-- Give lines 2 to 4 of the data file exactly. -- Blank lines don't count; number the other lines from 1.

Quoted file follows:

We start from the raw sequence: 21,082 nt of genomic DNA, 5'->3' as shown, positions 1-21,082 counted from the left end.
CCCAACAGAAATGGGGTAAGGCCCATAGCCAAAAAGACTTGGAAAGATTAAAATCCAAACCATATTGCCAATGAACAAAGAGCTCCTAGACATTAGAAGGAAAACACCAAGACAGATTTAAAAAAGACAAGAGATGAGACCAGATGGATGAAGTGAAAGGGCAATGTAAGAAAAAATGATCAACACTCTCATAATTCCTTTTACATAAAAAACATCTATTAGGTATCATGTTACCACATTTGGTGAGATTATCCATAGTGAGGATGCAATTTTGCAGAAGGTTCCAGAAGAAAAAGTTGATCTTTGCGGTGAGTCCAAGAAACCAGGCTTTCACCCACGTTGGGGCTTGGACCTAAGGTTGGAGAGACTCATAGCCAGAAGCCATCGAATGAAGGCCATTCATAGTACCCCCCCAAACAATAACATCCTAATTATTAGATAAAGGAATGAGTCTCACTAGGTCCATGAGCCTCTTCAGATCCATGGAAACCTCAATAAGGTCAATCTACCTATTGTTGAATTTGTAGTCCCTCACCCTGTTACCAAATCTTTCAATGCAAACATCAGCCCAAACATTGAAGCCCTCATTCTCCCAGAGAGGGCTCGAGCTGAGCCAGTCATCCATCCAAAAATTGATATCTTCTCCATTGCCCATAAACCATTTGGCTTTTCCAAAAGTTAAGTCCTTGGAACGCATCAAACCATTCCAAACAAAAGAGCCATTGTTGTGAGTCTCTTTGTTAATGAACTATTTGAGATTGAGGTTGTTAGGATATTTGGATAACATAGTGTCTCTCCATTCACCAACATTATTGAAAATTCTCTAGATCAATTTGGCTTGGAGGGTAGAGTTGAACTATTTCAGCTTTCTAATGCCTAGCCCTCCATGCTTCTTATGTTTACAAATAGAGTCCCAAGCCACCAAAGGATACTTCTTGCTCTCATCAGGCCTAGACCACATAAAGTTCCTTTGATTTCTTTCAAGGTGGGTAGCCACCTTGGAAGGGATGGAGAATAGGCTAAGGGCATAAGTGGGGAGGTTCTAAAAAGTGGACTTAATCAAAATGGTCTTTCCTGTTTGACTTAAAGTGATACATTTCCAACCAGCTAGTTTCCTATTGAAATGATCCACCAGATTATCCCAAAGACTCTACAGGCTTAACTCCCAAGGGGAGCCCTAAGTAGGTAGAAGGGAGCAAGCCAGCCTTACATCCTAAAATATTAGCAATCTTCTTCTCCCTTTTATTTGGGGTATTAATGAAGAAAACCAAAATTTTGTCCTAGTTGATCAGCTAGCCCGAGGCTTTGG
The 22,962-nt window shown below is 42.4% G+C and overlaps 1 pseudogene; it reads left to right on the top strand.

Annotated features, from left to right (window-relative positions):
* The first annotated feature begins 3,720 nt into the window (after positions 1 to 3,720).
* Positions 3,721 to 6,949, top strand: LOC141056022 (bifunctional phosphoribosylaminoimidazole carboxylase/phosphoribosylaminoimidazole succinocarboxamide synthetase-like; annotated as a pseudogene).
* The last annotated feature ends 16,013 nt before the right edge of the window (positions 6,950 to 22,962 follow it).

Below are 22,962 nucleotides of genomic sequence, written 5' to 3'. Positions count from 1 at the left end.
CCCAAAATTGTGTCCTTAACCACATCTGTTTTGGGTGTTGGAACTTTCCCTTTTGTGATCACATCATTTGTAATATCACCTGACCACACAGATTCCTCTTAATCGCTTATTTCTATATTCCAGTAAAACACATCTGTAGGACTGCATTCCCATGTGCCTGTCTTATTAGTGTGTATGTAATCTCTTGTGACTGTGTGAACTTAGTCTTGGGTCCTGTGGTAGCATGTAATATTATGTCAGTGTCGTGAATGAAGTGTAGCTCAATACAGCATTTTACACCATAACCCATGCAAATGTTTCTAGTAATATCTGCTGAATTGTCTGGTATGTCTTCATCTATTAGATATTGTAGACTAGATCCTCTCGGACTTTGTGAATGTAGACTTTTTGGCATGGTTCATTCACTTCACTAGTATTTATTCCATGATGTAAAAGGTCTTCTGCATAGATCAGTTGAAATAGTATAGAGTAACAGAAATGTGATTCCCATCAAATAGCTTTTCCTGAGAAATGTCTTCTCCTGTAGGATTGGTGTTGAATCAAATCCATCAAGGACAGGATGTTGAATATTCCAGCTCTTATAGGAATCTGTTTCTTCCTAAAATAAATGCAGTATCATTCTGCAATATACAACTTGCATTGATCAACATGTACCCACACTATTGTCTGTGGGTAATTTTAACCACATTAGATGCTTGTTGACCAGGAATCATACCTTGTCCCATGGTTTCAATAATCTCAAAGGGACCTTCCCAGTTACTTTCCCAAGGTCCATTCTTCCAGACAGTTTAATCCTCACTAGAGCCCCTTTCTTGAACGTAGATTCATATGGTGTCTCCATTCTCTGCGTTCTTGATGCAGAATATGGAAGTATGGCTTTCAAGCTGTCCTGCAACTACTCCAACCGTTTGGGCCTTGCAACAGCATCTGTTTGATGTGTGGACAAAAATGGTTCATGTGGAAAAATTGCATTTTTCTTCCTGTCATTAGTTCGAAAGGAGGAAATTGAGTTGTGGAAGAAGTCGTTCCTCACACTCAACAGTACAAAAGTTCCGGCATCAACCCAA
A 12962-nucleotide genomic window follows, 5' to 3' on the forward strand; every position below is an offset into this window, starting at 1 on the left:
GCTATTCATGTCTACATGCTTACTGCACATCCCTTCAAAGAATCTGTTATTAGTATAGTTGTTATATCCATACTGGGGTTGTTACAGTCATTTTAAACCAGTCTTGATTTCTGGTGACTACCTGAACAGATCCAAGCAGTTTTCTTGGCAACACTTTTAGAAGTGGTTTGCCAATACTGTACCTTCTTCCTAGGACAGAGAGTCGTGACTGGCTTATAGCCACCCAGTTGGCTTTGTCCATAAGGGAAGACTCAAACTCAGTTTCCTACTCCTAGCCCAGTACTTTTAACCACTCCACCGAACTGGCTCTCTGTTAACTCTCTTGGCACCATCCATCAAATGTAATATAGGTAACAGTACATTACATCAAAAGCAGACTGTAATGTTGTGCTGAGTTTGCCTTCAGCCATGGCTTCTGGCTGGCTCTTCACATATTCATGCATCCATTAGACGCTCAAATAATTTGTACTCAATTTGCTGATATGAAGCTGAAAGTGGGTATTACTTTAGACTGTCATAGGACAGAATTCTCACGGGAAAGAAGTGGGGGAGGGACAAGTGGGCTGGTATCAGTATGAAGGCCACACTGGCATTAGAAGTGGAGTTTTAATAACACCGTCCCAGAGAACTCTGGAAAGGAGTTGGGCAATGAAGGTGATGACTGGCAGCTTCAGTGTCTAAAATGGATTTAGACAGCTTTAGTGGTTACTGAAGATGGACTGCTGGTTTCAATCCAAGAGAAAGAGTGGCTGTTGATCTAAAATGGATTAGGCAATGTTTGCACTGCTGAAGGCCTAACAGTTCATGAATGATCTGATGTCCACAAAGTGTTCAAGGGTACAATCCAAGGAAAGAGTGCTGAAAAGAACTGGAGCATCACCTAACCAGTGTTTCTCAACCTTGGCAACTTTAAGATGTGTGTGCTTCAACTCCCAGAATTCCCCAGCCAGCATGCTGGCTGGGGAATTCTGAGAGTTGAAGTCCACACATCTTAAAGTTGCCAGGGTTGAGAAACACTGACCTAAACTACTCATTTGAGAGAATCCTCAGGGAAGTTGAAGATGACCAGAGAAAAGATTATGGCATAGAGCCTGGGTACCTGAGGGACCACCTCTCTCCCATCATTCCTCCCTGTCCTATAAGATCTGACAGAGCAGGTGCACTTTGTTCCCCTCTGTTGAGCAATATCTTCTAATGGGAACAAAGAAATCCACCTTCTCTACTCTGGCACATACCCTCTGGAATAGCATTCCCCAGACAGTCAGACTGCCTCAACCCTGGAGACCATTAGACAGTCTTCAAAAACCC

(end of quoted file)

CCCAACAGAAATGGGGTAAGGCCCATAGCCAAAAAGACTTGGAAAGATTAAAATCCAAACCATATTGCCAATGAACAAAGAGCTCCTAGACATTAGAAGGAAAACACCAAGACAGATTTAAAAAAGACAAGAGATGAGACCAGATGGATGAAGTGAAAGGGCAATGTAAGAAAAAATGATCAACACTCTCATAATTCCTTTTACATAAAAAACATCTATTAGGTATCATGTTACCACATTTGGTGAGATTATCCATAGTGAGGATGCAATTTTGCAGAAGGTTCCAGAAGAAAAAGTTGATCTTTGCGGTGAGTCCAAGAAACCAGGCTTTCACCCACGTTGGGGCTTGGACCTAAGGTTGGAGAGACTCATAGCCAGAAGCCATCGAATGAAGGCCATTCATAGTACCCCCCCAAACAATAACATCCTAATTATTAGATAAAGGAATGAGTCTCACTAGGTCCATGAGCCTCTTCAGATCCATGGAAACCTCAATAAGGTCAATCTACCTATTGTTGAATTTGTAGTCCCTCACCCTGTTACCAAATCTTTCAATGCAAACATCAGCCCAAACATTGAAGCCCTCATTCTCCCAGAGAGGGCTCGAGCTGAGCCAGTCATCCATCCAAAAATTGATATCTTCTCCATTGCCCATAAACCATTTGGCTTTTCCAAAAGTTAAGTCCTTGGAACGCATCAAACCATTCCAAACAAAAGAGCCATTGTTGTGAGTCTCTTTGTTAATGAACTATTTGAGATTGAGGTTGTTAGGATATTTGGATAACATAGTGTCTCTCCATTCACCAACATTATTGAAAATTCTCTAGATCAATTTGGCTTGGAGGGTAGAGTTGAACTATTTCAGCTTTCTAATGCCTAGCCCTCCATGCTTCTTATGTTTACAAATAGAGTCCCAAGCCACCAAAGGATACTTCTTGCTCTCATCAGGCCTAGACCACATAAAGTTCCTTTGATTTCTTTCAAGGTGGGTAGCCACCTTGGAAGGGATGGAGAATAGGCTAAGGGCATAAGTGGGGAGGTTCTAAAAAGTGGACTTAATCAAAATGGTCTTTCCTGTTTGACTTAAAGTGATACATTTCCAACCAGCTAGTTTCCTATTGAAATGATCCACCAGATTATCCCAAAGACTCTACAGGCTTAACTCCCAAGGGGAGCCCTAAGTAGGTAGAAGGGAGCAAGCCAGCCTTACATCCTAAAATATTAGCAATCTTCTTCTCCCTTTTATTTGGGGTATTAATGAAGAAAACCAAAATTTTGTCCTAGTTGATCAGCTAGCCCGAGGCTTTGG
The 22,962-nt window shown below is 42.4% G+C and overlaps 1 pseudogene; it reads left to right on the top strand.

Annotated features, from left to right (window-relative positions):